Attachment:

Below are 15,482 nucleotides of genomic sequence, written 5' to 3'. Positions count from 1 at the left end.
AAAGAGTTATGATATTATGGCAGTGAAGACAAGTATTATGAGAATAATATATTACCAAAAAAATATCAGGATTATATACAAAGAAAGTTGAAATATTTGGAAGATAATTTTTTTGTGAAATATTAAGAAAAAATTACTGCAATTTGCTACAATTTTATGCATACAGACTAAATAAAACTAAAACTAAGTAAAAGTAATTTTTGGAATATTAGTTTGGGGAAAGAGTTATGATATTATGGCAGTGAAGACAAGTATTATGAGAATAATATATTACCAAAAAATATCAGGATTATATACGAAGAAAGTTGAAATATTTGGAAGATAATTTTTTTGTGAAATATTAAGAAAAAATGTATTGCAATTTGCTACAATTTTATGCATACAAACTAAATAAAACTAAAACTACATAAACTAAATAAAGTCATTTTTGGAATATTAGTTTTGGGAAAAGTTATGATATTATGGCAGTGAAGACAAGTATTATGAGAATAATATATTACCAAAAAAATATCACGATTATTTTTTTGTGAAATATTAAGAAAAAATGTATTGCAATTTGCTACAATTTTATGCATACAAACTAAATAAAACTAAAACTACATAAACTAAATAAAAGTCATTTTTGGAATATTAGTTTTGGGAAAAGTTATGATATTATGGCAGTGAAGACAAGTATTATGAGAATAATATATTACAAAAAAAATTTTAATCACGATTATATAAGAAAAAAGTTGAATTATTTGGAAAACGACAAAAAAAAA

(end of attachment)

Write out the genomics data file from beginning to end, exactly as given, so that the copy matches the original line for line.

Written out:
Below are 15,482 nucleotides of genomic sequence, written 5' to 3'. Positions count from 1 at the left end.
AAAGAGTTATGATATTATGGCAGTGAAGACAAGTATTATGAGAATAATATATTACCAAAAAAATATCAGGATTATATACAAAGAAAGTTGAAATATTTGGAAGATAATTTTTTTGTGAAATATTAAGAAAAAATTACTGCAATTTGCTACAATTTTATGCATACAGACTAAATAAAACTAAAACTAAGTAAAAGTAATTTTTGGAATATTAGTTTGGGGAAAGAGTTATGATATTATGGCAGTGAAGACAAGTATTATGAGAATAATATATTACCAAAAAATATCAGGATTATATACGAAGAAAGTTGAAATATTTGGAAGATAATTTTTTTGTGAAATATTAAGAAAAAATGTATTGCAATTTGCTACAATTTTATGCATACAAACTAAATAAAACTAAAACTACATAAACTAAATAAAGTCATTTTTGGAATATTAGTTTTGGGAAAAGTTATGATATTATGGCAGTGAAGACAAGTATTATGAGAATAATATATTACCAAAAAAATATCACGATTATTTTTTTGTGAAATATTAAGAAAAAATGTATTGCAATTTGCTACAATTTTATGCATACAAACTAAATAAAACTAAAACTACATAAACTAAATAAAAGTCATTTTTGGAATATTAGTTTTGGGAAAAGTTATGATATTATGGCAGTGAAGACAAGTATTATGAGAATAATATATTACAAAAAAAATTTTAATCACGATTATATAAGAAAAAAGTTGAATTATTTGGAAAACGACAAAAAAAAA